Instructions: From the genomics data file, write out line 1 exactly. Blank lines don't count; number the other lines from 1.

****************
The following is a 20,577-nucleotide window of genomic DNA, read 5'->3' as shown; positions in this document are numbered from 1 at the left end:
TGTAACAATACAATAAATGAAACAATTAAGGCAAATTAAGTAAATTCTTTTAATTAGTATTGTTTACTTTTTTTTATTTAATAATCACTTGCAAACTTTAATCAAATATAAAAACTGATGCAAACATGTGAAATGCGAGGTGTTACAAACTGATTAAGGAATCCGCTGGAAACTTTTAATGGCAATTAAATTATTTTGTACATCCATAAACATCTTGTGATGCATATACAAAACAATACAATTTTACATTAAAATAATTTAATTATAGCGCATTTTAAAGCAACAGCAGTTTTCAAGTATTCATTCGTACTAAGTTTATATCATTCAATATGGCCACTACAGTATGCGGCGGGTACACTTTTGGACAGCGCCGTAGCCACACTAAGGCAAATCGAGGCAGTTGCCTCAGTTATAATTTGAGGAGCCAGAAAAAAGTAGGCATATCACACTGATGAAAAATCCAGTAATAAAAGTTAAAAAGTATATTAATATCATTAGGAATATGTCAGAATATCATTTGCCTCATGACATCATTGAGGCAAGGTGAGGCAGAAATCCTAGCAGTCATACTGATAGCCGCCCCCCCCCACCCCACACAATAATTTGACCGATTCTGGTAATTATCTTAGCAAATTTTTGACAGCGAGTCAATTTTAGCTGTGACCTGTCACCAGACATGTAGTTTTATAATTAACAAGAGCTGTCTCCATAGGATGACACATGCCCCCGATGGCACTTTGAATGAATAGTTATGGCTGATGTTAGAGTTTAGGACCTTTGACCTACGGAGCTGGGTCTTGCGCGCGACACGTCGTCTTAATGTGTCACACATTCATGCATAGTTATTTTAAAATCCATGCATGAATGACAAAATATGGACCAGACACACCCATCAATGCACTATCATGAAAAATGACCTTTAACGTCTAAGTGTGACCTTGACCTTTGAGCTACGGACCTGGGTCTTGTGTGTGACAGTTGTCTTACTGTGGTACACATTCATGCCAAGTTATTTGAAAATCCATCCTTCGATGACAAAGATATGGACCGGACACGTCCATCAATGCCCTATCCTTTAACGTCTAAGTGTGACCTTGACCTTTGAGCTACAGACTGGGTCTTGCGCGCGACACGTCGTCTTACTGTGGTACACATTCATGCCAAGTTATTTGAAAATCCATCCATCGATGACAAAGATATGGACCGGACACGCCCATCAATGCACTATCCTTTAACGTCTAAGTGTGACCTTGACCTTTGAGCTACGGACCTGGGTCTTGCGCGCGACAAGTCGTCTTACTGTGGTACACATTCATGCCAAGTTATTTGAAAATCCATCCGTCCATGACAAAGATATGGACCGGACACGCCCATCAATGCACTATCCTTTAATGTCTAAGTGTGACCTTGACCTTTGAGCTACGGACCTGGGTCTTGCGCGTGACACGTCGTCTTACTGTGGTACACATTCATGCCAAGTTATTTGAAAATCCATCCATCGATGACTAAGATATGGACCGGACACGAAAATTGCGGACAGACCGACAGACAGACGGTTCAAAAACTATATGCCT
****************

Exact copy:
The following is a 20,577-nucleotide window of genomic DNA, read 5'->3' as shown; positions in this document are numbered from 1 at the left end: